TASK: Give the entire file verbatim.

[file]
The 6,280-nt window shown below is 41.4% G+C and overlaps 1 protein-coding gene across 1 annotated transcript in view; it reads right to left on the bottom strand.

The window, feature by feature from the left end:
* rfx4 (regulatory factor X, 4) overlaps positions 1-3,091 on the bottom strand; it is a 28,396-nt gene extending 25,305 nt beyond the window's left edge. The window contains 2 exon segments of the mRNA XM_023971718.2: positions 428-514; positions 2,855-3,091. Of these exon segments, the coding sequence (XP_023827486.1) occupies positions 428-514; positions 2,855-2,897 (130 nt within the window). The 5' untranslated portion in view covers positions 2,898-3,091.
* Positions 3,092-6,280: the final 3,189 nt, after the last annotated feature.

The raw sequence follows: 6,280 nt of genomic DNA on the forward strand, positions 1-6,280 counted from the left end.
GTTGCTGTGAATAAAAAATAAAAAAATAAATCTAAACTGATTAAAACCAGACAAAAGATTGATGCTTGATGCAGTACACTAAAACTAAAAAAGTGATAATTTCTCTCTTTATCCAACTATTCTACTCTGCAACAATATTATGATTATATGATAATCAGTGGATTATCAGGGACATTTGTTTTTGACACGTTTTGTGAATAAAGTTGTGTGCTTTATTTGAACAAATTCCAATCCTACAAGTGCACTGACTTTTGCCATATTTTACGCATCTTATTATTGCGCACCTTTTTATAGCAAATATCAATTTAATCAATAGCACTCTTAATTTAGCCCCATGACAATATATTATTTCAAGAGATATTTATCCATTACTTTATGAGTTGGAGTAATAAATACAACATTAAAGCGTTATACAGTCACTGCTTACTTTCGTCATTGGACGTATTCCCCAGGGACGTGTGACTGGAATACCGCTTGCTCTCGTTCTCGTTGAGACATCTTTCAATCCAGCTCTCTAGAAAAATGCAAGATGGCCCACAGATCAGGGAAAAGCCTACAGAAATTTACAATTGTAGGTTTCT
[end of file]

The 6,280-nt window shown below is 41.4% G+C and overlaps 1 protein-coding gene across 1 annotated transcript in view; it reads right to left on the bottom strand.

The window, feature by feature from the left end:
* rfx4 (regulatory factor X, 4) overlaps positions 1-3,091 on the bottom strand; it is a 28,396-nt gene extending 25,305 nt beyond the window's left edge. The window contains 2 exon segments of the mRNA XM_023971718.2: positions 428-514; positions 2,855-3,091. Of these exon segments, the coding sequence (XP_023827486.1) occupies positions 428-514; positions 2,855-2,897 (130 nt within the window). The 5' untranslated portion in view covers positions 2,898-3,091.
* Positions 3,092-6,280: the final 3,189 nt, after the last annotated feature.

The raw sequence follows: 6,280 nt of genomic DNA on the forward strand, positions 1-6,280 counted from the left end.
GTTGCTGTGAATAAAAAATAAAAAAATAAATCTAAACTGATTAAAACCAGACAAAAGATTGATGCTTGATGCAGTACACTAAAACTAAAAAAGTGATAATTTCTCTCTTTATCCAACTATTCTACTCTGCAACAATATTATGATTATATGATAATCAGTGGATTATCAGGGACATTTGTTTTTGACACGTTTTGTGAATAAAGTTGTGTGCTTTATTTGAACAAATTCCAATCCTACAAGTGCACTGACTTTTGCCATATTTTACGCATCTTATTATTGCGCACCTTTTTATAGCAAATATCAATTTAATCAATAGCACTCTTAATTTAGCCCCATGACAATATATTATTTCAAGAGATATTTATCCATTACTTTATGAGTTGGAGTAATAAATACAACATTAAAGCGTTATACAGTCACTGCTTACTTTCGTCATTGGACGTATTCCCCAGGGACGTGTGACTGGAATACCGCTTGCTCTCGTTCTCGTTGAGACATCTTTCAATCCAGCTCTCTAGAAAAATGCAAGATGGCCCACAGATCAGGGAAAAGCCTACAGAAATTTACAATTGTAGGTTTCT